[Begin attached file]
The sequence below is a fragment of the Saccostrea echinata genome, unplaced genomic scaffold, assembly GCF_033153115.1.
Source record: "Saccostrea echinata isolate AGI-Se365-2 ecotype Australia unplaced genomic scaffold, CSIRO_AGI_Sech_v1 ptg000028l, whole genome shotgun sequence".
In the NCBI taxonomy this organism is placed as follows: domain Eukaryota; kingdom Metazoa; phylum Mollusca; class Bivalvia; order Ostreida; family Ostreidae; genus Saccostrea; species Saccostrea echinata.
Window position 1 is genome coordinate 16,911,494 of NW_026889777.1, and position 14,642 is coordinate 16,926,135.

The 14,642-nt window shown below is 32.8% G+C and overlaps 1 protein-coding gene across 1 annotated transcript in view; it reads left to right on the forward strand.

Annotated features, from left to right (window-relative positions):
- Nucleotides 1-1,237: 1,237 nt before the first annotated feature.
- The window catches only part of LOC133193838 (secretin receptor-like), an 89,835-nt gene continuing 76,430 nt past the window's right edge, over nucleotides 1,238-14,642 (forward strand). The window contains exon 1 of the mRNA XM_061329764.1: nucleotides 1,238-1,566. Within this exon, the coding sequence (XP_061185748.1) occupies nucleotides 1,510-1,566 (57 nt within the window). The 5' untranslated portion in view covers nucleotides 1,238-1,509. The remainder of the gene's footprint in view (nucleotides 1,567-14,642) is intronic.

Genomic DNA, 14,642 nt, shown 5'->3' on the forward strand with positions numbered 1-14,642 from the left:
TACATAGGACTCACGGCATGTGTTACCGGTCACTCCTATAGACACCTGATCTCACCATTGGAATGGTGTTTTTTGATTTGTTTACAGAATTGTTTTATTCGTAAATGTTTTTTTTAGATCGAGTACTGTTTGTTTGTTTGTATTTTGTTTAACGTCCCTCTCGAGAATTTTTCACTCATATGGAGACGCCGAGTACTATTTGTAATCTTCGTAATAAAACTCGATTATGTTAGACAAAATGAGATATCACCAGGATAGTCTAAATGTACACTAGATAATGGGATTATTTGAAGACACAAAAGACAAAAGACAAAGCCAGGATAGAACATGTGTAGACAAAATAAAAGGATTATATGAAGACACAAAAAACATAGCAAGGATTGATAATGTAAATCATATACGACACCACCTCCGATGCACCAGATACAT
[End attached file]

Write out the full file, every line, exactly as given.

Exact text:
The sequence below is a fragment of the Saccostrea echinata genome, unplaced genomic scaffold, assembly GCF_033153115.1.
Source record: "Saccostrea echinata isolate AGI-Se365-2 ecotype Australia unplaced genomic scaffold, CSIRO_AGI_Sech_v1 ptg000028l, whole genome shotgun sequence".
In the NCBI taxonomy this organism is placed as follows: domain Eukaryota; kingdom Metazoa; phylum Mollusca; class Bivalvia; order Ostreida; family Ostreidae; genus Saccostrea; species Saccostrea echinata.
Window position 1 is genome coordinate 16,911,494 of NW_026889777.1, and position 14,642 is coordinate 16,926,135.

The 14,642-nt window shown below is 32.8% G+C and overlaps 1 protein-coding gene across 1 annotated transcript in view; it reads left to right on the forward strand.

Annotated features, from left to right (window-relative positions):
- Nucleotides 1-1,237: 1,237 nt before the first annotated feature.
- The window catches only part of LOC133193838 (secretin receptor-like), an 89,835-nt gene continuing 76,430 nt past the window's right edge, over nucleotides 1,238-14,642 (forward strand). The window contains exon 1 of the mRNA XM_061329764.1: nucleotides 1,238-1,566. Within this exon, the coding sequence (XP_061185748.1) occupies nucleotides 1,510-1,566 (57 nt within the window). The 5' untranslated portion in view covers nucleotides 1,238-1,509. The remainder of the gene's footprint in view (nucleotides 1,567-14,642) is intronic.

Genomic DNA, 14,642 nt, shown 5'->3' on the forward strand with positions numbered 1-14,642 from the left:
TACATAGGACTCACGGCATGTGTTACCGGTCACTCCTATAGACACCTGATCTCACCATTGGAATGGTGTTTTTTGATTTGTTTACAGAATTGTTTTATTCGTAAATGTTTTTTTTAGATCGAGTACTGTTTGTTTGTTTGTATTTTGTTTAACGTCCCTCTCGAGAATTTTTCACTCATATGGAGACGCCGAGTACTATTTGTAATCTTCGTAATAAAACTCGATTATGTTAGACAAAATGAGATATCACCAGGATAGTCTAAATGTACACTAGATAATGGGATTATTTGAAGACACAAAAGACAAAAGACAAAGCCAGGATAGAACATGTGTAGACAAAATAAAAGGATTATATGAAGACACAAAAAACATAGCAAGGATTGATAATGTAAATCATATACGACACCACCTCCGATGCACCAGATACAT